namespace Demo
{
    internal class Program
    {
        private LL myList = new LL();

        private static void Main()
        {
            var gogo = new Program();
        }

        public Program()
        {
            myList.Add("test");
            myList.Add("test1");

            foreach (var item in myList) // This now works.
                Console.WriteLine(item);

            Console.Read();
        }
    }


    internal class LL: IEnumerable<string>
    {
        private LLNode first;

        public void Add(string s)
        {
            if (this.first == null)
                this.first = new LLNode
                {
                    Value = s
                };
            else
            {
                var node = this.first;
                while (node.Next != null)
                    node = node.Next;

                node.Next = new LLNode
                {
                    Value = s
                };
            }
        }

        public IEnumerator<string> GetEnumerator()
        {
            for (var node = first; node != null; node = node.Next)
            {
                yield return node.Value;
            }
        }

        IEnumerator IEnumerable.GetEnumerator()
        {
            return GetEnumerator();
        }

        private class LLNode
        {
            public string Value { get; set; }
            public LLNode Next { get; set; }
        }
    }
}
share|improve this answer
    
Try to compile it now, without the foreach loop and WriteLite. –  President Camacho Jan 16 '13 at 15:02
    
Thanks it works now. Now I gonna study it. –  President Camacho Jan 16 '13 at 15:28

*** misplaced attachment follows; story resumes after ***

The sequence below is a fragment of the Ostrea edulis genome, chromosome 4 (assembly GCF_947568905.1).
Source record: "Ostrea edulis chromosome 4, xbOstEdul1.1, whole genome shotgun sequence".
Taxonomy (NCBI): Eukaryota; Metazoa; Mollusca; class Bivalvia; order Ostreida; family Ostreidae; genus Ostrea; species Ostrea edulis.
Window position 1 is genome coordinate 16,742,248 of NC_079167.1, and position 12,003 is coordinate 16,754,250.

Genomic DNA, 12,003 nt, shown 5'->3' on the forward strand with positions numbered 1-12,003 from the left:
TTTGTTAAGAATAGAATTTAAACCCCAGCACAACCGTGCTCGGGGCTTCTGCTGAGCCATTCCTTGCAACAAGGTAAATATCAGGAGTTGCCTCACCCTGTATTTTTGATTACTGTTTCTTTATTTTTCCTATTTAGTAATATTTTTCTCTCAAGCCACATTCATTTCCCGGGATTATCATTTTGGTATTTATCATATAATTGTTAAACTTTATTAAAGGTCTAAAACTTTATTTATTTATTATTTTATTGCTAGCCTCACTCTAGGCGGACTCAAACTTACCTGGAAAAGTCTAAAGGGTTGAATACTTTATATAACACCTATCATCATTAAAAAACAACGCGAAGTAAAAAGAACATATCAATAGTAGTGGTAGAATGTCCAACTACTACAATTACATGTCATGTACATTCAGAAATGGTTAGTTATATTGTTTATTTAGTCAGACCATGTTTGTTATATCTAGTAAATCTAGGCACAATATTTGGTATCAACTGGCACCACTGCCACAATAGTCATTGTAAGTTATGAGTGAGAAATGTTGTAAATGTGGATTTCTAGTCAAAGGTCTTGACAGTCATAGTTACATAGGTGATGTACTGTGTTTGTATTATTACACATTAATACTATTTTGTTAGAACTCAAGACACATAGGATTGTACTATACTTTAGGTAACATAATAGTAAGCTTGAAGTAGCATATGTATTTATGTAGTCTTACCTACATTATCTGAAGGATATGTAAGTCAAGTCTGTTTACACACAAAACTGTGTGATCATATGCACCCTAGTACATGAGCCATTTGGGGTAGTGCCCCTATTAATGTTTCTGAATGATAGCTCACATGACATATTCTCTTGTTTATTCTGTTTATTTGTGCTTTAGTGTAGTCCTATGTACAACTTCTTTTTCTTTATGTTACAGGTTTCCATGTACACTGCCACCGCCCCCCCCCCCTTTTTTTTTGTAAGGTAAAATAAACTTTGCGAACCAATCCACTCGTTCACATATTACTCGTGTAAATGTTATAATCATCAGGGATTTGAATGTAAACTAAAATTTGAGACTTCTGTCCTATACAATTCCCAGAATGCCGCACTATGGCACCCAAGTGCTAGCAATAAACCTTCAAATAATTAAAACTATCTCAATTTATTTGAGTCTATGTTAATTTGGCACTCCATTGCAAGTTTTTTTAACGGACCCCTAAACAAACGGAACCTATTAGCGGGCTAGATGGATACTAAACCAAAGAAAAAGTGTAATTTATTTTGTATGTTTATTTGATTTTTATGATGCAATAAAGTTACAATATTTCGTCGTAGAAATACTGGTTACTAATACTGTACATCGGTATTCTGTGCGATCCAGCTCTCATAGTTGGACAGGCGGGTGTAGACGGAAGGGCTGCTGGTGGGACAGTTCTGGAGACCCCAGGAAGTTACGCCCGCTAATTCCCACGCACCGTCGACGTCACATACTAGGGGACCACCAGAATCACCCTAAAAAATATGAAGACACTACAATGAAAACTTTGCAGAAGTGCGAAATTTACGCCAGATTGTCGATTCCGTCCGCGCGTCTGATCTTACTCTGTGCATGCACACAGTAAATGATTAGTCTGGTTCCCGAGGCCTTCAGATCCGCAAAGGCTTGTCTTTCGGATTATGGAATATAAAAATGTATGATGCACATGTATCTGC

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It's really not that hard. To implement IEnumerable you just need to implement the GetEnumerator method.

To do that you need to create another class that implements IEnumerator. Implementing IEnumerator is pretty easy. Generally you will pass a reference to your collection when you create the enumerator (in GetEnumerator) and the enumerator will keep track of which item is the current item. Then it will provide MoveNext which just changes the Current to the next item (and returns false if it's at the end of the list) and Reset which just sets the Current back to before the first node.

So in very broad, untested code terms, you need something like:

public class MyLinkedListEnumerator : IEnumerator
{
    private LL myList;
    private LLNode current;

    public object Current
    {
       get { return current; }
    }

    public MyLinkedListEnumerator(LL myList) 
    {
        this.myList = myList;
    }

    public bool MoveNext()
    {
        if (current == null) {
            current = myList.first;
        }
        else {
            current = current.Next;
        }
        return current != null;
    }

    public void Reset() 
    {
        current = null;
    }
}
share|improve this answer
    
Just to point out, C# helps you out with this a lot if you create the GetEnumerator() method yourself with yield statements etc. –  NominSim Jan 16 '13 at 14:55
    
I get the: Error 1 Inconsistent accessibility: parameter type 'xx.LL' is less accessible than method 'xx.MyLinkedListEnumerator.MyLinkedListEnumerator(xx.LL)' C:\\xx\Program.cs error –  President Camacho Jan 16 '13 at 15:14
    
@Ben: That's probably because your LL class is private. Mark it public. –  Matt Burland Jan 16 '13 at 15:18